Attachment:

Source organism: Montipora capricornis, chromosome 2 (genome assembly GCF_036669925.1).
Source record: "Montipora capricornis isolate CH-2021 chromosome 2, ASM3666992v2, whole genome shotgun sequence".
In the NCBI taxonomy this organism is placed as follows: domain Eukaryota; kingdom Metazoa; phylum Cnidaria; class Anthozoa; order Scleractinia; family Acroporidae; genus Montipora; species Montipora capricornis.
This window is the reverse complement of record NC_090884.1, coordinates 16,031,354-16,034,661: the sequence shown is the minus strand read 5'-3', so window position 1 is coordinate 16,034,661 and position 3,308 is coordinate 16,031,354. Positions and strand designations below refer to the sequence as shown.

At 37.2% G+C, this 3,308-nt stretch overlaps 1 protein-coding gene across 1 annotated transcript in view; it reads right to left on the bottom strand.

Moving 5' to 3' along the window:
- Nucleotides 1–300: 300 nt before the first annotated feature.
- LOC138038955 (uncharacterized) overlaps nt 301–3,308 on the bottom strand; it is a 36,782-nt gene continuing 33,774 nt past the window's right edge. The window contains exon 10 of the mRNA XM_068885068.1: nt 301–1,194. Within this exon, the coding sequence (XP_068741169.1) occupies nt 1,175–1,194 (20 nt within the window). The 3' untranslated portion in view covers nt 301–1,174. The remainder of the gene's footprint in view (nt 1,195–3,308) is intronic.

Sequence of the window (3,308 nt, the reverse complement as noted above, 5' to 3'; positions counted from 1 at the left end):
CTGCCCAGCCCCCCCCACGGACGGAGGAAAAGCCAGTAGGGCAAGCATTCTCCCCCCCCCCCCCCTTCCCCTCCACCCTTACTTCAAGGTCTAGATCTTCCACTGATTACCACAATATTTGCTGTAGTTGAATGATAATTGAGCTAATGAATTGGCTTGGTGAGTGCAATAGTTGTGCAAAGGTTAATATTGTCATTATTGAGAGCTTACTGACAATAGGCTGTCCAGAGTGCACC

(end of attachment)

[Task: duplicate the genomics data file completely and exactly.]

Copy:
Source organism: Montipora capricornis, chromosome 2 (genome assembly GCF_036669925.1).
Source record: "Montipora capricornis isolate CH-2021 chromosome 2, ASM3666992v2, whole genome shotgun sequence".
In the NCBI taxonomy this organism is placed as follows: domain Eukaryota; kingdom Metazoa; phylum Cnidaria; class Anthozoa; order Scleractinia; family Acroporidae; genus Montipora; species Montipora capricornis.
This window is the reverse complement of record NC_090884.1, coordinates 16,031,354-16,034,661: the sequence shown is the minus strand read 5'-3', so window position 1 is coordinate 16,034,661 and position 3,308 is coordinate 16,031,354. Positions and strand designations below refer to the sequence as shown.

At 37.2% G+C, this 3,308-nt stretch overlaps 1 protein-coding gene across 1 annotated transcript in view; it reads right to left on the bottom strand.

Moving 5' to 3' along the window:
- Nucleotides 1–300: 300 nt before the first annotated feature.
- LOC138038955 (uncharacterized) overlaps nt 301–3,308 on the bottom strand; it is a 36,782-nt gene continuing 33,774 nt past the window's right edge. The window contains exon 10 of the mRNA XM_068885068.1: nt 301–1,194. Within this exon, the coding sequence (XP_068741169.1) occupies nt 1,175–1,194 (20 nt within the window). The 3' untranslated portion in view covers nt 301–1,174. The remainder of the gene's footprint in view (nt 1,195–3,308) is intronic.

Sequence of the window (3,308 nt, the reverse complement as noted above, 5' to 3'; positions counted from 1 at the left end):
CTGCCCAGCCCCCCCCACGGACGGAGGAAAAGCCAGTAGGGCAAGCATTCTCCCCCCCCCCCCCCTTCCCCTCCACCCTTACTTCAAGGTCTAGATCTTCCACTGATTACCACAATATTTGCTGTAGTTGAATGATAATTGAGCTAATGAATTGGCTTGGTGAGTGCAATAGTTGTGCAAAGGTTAATATTGTCATTATTGAGAGCTTACTGACAATAGGCTGTCCAGAGTGCACC